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Review: The Mitchells vs. the Machines

In recent years, Western theatrical animation has shifted almost entirely to computer-generated imagery, essentially abandoning traditional 2D cel techniques; consequently, “cartoons” have become increasingly photorealistic. Which is, to a certain degree, a wonderful thing; studios like Disney, Pixar, and (to a lesser extent) DreamWorks excel at crafting naturalistic environmental details (snow, rain, dust particles dancing through beams of sunlight) that make their fantastical settings feel all the more tactile and immersive. Still, it is undeniable that something essential has been lost in the transition.

Fortunately, The Mitchells vs. the Machines further reinforces what 2018’s Spider-Man: Into the Spider-Verse already clearly demonstrated: producers Phil Lord & Chris Miller have restored that missing element. This family film (a label that applies to both its inoffensive content and its richly resonant themes) eschews any pretense of “realism” altogether, instead embracing hyper-stylized visuals that evoke the classic "Merry Melodies" created by such masters as Chuck Jones, Tex Avery, and Friz Freleng. The backgrounds, for example, frequently resemble rough watercolor renderings, with the “paint” bleeding outside of the sketchy linework. The character designs are equally exaggerated, featuring large eyes and lanky limbs that perfectly suit their rubbery, energetic movements.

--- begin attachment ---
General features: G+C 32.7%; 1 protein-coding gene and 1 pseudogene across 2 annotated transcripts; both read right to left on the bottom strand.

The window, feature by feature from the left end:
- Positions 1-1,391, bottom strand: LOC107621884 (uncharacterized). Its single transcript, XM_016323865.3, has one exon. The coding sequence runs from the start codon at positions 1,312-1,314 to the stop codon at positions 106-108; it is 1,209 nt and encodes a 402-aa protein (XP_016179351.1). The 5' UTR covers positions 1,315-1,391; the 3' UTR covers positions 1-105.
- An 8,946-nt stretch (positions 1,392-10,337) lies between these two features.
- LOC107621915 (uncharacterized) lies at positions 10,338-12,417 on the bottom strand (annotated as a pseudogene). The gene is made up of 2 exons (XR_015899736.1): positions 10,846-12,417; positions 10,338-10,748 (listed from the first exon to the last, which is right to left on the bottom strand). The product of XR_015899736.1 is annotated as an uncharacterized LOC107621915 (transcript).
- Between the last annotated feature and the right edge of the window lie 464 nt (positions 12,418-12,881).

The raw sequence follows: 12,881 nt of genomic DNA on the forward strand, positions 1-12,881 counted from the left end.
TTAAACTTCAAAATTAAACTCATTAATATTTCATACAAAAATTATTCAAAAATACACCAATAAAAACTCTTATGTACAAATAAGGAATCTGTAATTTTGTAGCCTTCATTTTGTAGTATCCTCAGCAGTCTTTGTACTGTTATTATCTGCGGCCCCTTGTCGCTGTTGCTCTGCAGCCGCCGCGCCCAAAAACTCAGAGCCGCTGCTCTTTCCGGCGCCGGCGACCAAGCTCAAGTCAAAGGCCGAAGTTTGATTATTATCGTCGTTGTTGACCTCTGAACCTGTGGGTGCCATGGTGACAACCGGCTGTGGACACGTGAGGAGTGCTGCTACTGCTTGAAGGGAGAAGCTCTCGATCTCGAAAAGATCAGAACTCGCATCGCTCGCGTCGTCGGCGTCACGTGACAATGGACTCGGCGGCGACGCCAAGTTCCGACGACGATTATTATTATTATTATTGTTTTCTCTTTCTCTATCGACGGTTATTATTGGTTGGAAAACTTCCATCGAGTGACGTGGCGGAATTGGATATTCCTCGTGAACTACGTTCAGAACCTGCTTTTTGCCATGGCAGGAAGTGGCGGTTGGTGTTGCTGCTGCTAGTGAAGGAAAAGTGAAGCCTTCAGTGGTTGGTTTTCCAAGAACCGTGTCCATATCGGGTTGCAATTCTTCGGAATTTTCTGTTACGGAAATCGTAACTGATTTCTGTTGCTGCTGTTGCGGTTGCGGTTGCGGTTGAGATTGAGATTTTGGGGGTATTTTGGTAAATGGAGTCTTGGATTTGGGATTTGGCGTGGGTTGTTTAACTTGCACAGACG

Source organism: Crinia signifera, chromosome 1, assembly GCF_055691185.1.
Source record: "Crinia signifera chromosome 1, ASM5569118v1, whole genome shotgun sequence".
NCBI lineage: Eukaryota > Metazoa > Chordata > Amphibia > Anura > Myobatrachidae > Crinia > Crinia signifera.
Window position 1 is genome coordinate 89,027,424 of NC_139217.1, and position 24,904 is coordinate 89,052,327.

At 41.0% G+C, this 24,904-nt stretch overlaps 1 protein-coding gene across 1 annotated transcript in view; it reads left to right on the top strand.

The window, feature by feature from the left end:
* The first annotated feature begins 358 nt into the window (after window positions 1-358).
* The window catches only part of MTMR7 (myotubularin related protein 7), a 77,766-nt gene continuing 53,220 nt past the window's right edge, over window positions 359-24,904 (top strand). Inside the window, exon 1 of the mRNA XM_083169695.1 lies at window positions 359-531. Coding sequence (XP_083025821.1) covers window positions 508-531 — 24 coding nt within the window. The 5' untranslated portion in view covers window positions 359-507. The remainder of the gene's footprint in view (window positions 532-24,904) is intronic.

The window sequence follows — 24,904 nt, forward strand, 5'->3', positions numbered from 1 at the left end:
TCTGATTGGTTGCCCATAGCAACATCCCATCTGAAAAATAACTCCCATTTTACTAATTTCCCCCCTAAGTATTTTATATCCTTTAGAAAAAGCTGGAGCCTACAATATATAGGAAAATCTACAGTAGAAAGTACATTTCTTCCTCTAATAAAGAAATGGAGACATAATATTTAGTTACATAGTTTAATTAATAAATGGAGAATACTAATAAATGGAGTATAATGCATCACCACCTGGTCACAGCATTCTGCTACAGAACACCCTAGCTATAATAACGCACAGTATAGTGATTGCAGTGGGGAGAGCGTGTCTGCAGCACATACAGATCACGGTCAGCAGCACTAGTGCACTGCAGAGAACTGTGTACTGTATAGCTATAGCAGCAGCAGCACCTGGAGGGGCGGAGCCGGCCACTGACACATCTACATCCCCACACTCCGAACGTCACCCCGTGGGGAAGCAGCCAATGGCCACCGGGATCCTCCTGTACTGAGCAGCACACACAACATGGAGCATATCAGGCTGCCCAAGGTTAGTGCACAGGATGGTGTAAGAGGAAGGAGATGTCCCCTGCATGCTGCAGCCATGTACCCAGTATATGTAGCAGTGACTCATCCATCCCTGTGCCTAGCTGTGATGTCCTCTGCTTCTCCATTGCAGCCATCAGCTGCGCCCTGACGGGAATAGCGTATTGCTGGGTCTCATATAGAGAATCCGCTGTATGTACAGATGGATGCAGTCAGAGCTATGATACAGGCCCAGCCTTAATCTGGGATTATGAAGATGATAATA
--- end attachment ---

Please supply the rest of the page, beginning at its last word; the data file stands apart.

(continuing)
Paradoxically (albeit unsurprisingly if you’re even remotely familiar with the industry), these “unrealistic” aesthetic flourishes only serve to make our heroes more expressive and emotionally authentic. CGI is a useful tool, but it is often poorly implemented, resulting in stiff, static, boring animation. Lord, Miller, and their numerous collaborators (including Mike Rianda, Peter Ramsey, Joaquim Dos Santos, and way too many others to list here) are among the few voices currently utilizing the medium to its full potential; thus, their movies are vibrant, kinetic, innovative, inspiring, and effortlessly entertaining.

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